If there is any difference between cables it would show up as an electrical property. If there is something else than an electrical property that affects the sound, well, there's a Nobel Prize waiting for whomever pins that down. Occam's Razor is useful here; is there an unknown field of physics or are people just trying to cash in? Be sure to check the difference between retail prices and the cost of manufacturing cables. That should tell you more than any test ever will.
Different tubes measure differently. You can plot and trace the curves of tubes. There has never been an argument that different tubes behave the same.
I have four different Sennheiser cables. They all sound the same to me. The aftermarket ones are well made, though. I like the heavy construction and I do think they look nice.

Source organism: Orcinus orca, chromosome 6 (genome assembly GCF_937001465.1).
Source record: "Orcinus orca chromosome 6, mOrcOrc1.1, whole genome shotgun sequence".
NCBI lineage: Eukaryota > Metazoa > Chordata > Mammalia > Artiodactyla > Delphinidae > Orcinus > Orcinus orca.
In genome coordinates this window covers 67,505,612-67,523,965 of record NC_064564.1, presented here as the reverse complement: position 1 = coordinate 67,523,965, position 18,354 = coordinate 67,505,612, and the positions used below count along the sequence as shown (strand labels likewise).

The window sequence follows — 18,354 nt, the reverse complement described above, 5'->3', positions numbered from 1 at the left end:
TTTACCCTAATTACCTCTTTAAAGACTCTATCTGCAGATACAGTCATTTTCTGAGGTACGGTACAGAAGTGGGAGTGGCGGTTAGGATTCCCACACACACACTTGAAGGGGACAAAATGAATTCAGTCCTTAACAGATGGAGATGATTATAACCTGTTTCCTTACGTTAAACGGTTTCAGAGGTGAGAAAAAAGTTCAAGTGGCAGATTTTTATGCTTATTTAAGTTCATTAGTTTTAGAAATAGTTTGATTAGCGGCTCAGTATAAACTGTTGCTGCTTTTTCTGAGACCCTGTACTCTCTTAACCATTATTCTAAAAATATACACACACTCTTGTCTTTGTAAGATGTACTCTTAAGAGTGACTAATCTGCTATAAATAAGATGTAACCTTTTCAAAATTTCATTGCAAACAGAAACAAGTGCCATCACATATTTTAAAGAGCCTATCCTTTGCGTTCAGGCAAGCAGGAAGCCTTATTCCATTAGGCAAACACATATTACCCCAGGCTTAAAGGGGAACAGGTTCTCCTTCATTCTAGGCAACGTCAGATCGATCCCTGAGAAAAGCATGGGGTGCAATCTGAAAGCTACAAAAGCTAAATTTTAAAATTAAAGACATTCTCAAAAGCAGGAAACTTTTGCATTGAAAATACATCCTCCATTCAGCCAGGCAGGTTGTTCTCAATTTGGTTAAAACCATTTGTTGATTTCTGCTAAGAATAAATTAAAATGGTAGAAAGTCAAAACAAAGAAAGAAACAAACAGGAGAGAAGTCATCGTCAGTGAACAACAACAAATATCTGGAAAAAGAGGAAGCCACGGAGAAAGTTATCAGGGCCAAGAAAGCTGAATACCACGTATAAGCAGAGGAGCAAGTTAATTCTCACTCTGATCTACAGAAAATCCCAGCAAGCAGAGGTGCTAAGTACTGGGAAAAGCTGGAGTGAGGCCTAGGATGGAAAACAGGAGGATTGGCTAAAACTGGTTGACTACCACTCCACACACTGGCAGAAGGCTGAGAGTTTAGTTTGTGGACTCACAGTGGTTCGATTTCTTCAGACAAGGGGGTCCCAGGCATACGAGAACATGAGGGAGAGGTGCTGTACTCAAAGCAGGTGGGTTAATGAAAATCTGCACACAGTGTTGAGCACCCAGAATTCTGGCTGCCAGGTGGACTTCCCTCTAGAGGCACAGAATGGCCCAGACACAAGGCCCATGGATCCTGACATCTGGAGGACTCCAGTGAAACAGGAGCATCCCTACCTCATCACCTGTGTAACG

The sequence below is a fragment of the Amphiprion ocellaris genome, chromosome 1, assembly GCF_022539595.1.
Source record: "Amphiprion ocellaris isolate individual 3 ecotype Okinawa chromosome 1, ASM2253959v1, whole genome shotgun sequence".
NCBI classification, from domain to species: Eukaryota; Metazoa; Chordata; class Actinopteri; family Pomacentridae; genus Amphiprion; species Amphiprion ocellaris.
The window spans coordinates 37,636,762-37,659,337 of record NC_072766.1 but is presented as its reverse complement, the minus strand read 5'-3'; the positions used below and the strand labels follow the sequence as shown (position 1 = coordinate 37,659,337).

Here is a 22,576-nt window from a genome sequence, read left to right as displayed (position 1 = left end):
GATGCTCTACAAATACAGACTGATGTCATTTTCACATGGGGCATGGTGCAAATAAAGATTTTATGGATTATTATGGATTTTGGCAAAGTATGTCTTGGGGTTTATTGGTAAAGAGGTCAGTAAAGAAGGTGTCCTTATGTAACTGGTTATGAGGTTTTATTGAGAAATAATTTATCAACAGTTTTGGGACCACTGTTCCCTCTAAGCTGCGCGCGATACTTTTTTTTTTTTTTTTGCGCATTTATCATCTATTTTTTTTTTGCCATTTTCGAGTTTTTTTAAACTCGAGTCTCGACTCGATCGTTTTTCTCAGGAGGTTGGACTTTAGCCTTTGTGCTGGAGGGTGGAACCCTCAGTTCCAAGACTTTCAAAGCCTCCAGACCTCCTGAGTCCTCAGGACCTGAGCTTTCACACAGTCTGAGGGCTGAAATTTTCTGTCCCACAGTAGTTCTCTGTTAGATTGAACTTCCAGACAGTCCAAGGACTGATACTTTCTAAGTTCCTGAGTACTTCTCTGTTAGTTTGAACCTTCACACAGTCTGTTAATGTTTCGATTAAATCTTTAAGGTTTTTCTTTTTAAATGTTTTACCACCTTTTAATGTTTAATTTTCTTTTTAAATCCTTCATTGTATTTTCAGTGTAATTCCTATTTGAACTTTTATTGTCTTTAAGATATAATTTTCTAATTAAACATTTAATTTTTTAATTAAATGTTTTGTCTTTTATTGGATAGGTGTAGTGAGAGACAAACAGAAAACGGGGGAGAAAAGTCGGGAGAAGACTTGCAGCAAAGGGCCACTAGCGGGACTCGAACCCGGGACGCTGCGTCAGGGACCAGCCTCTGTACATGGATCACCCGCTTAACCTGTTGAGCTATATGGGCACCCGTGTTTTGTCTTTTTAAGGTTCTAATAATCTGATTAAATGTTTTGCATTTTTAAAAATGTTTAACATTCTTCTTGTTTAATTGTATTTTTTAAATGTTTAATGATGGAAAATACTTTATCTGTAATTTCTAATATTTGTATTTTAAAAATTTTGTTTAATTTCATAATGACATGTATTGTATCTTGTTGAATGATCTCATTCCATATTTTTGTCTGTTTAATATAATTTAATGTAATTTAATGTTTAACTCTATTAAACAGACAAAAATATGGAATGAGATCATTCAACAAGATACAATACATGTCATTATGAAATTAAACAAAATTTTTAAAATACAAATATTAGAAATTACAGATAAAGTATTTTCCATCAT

And while it has been beaten into the ground here, placebo and it's companion suggestion are very real and very demonstrable effects. There's no shame in falling for either - everyone has. But like optical illusions, the reality is that there is an illusion. That's why, in over 30 years of cable controversy, no one has ever passed a blind test. That's because it's not really there. The small differences fall below the threshold of audibility and no one can tell the difference without actually seeing the cable.